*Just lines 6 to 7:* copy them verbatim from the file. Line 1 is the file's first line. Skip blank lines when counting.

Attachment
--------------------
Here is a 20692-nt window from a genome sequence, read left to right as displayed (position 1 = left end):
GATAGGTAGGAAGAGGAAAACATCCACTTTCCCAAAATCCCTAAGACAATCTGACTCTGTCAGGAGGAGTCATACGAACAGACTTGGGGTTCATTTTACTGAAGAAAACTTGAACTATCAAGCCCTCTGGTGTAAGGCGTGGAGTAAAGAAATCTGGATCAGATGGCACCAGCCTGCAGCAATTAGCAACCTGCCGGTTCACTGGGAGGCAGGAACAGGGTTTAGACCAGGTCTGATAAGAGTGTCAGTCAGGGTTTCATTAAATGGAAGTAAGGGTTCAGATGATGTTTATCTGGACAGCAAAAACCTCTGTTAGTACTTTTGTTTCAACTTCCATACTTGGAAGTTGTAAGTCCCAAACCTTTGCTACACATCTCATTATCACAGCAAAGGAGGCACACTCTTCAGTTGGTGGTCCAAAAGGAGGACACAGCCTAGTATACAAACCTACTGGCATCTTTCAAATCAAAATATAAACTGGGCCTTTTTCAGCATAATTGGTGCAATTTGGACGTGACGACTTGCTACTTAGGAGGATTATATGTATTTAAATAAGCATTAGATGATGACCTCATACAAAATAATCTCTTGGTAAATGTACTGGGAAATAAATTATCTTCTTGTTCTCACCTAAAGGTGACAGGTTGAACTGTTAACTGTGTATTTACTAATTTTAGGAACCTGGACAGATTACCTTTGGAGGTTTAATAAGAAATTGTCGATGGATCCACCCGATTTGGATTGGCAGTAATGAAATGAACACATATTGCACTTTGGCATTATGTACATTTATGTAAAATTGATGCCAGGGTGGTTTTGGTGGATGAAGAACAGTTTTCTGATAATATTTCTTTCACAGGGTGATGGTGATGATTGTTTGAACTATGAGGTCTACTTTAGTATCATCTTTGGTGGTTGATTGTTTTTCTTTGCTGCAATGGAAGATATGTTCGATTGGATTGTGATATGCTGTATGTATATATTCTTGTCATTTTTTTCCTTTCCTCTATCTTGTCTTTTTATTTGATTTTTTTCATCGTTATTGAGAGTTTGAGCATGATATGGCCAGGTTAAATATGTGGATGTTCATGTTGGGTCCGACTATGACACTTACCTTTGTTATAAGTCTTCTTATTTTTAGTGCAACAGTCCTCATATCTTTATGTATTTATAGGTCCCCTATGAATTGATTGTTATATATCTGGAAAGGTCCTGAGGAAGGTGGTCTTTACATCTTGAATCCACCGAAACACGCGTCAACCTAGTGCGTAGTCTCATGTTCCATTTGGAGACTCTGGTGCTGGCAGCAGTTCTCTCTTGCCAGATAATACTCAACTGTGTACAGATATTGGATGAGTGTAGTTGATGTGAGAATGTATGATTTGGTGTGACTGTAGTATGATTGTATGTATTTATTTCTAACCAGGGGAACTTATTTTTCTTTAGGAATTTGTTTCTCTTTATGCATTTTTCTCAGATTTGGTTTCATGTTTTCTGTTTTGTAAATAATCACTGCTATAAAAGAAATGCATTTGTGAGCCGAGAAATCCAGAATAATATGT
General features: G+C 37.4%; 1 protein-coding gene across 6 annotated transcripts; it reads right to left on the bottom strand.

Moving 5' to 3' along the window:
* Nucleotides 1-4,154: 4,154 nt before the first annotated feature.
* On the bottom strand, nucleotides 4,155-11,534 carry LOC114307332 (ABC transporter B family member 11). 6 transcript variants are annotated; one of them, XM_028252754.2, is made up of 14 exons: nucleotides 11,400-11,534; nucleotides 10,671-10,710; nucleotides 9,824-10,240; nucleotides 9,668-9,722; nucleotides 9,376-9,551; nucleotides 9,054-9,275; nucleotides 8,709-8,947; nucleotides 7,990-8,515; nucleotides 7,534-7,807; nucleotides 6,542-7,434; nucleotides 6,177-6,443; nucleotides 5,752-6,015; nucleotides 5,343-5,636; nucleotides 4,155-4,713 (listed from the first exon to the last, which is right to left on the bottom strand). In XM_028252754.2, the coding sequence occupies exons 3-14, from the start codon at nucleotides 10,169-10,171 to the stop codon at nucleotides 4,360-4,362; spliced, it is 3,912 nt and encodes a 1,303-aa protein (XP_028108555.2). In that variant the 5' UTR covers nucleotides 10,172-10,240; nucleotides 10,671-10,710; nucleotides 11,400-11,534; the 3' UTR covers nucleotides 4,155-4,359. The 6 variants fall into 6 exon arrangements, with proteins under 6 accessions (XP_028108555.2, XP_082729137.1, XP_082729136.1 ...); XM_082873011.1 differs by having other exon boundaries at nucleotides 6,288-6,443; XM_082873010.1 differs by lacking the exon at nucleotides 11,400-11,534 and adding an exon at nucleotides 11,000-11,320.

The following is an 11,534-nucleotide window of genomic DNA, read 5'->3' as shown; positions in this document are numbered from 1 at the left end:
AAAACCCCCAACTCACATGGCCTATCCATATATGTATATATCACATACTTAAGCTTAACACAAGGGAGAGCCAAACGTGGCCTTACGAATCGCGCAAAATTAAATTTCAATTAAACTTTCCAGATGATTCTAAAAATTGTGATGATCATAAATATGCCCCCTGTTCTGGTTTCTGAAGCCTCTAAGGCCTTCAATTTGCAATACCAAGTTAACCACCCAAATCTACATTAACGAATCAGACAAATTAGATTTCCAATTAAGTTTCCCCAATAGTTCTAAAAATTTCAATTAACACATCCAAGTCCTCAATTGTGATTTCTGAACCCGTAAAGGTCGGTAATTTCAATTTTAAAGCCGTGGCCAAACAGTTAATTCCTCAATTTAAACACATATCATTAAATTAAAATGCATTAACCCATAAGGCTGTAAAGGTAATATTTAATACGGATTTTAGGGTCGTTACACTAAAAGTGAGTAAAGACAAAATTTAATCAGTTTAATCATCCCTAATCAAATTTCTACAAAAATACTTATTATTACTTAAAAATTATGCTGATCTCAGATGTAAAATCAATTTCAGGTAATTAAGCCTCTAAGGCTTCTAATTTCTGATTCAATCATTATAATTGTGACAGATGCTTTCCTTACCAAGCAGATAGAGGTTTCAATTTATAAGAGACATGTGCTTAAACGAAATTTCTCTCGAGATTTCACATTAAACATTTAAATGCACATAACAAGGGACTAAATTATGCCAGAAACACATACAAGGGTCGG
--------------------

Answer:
* On the bottom strand, nucleotides 4,155-11,534 carry LOC114307332 (ABC transporter B family member 11). 6 transcript variants are annotated; one of them, XM_028252754.2, is made up of 14 exons: nucleotides 11,400-11,534; nucleotides 10,671-10,710; nucleotides 9,824-10,240; nucleotides 9,668-9,722; nucleotides 9,376-9,551; nucleotides 9,054-9,275; nucleotides 8,709-8,947; nucleotides 7,990-8,515; nucleotides 7,534-7,807; nucleotides 6,542-7,434; nucleotides 6,177-6,443; nucleotides 5,752-6,015; nucleotides 5,343-5,636; nucleotides 4,155-4,713 (listed from the first exon to the last, which is right to left on the bottom strand). In XM_028252754.2, the coding sequence occupies exons 3-14, from the start codon at nucleotides 10,169-10,171 to the stop codon at nucleotides 4,360-4,362; spliced, it is 3,912 nt and encodes a 1,303-aa protein (XP_028108555.2). In that variant the 5' UTR covers nucleotides 10,172-10,240; nucleotides 10,671-10,710; nucleotides 11,400-11,534; the 3' UTR covers nucleotides 4,155-4,359. The 6 variants fall into 6 exon arrangements, with proteins under 6 accessions (XP_028108555.2, XP_082729137.1, XP_082729136.1 ...); XM_082873011.1 differs by having other exon boundaries at nucleotides 6,288-6,443; XM_082873010.1 differs by lacking the exon at nucleotides 11,400-11,534 and adding an exon at nucleotides 11,000-11,320.

The following is an 11,534-nucleotide window of genomic DNA, read 5'->3' as shown; positions in this document are numbered from 1 at the left end: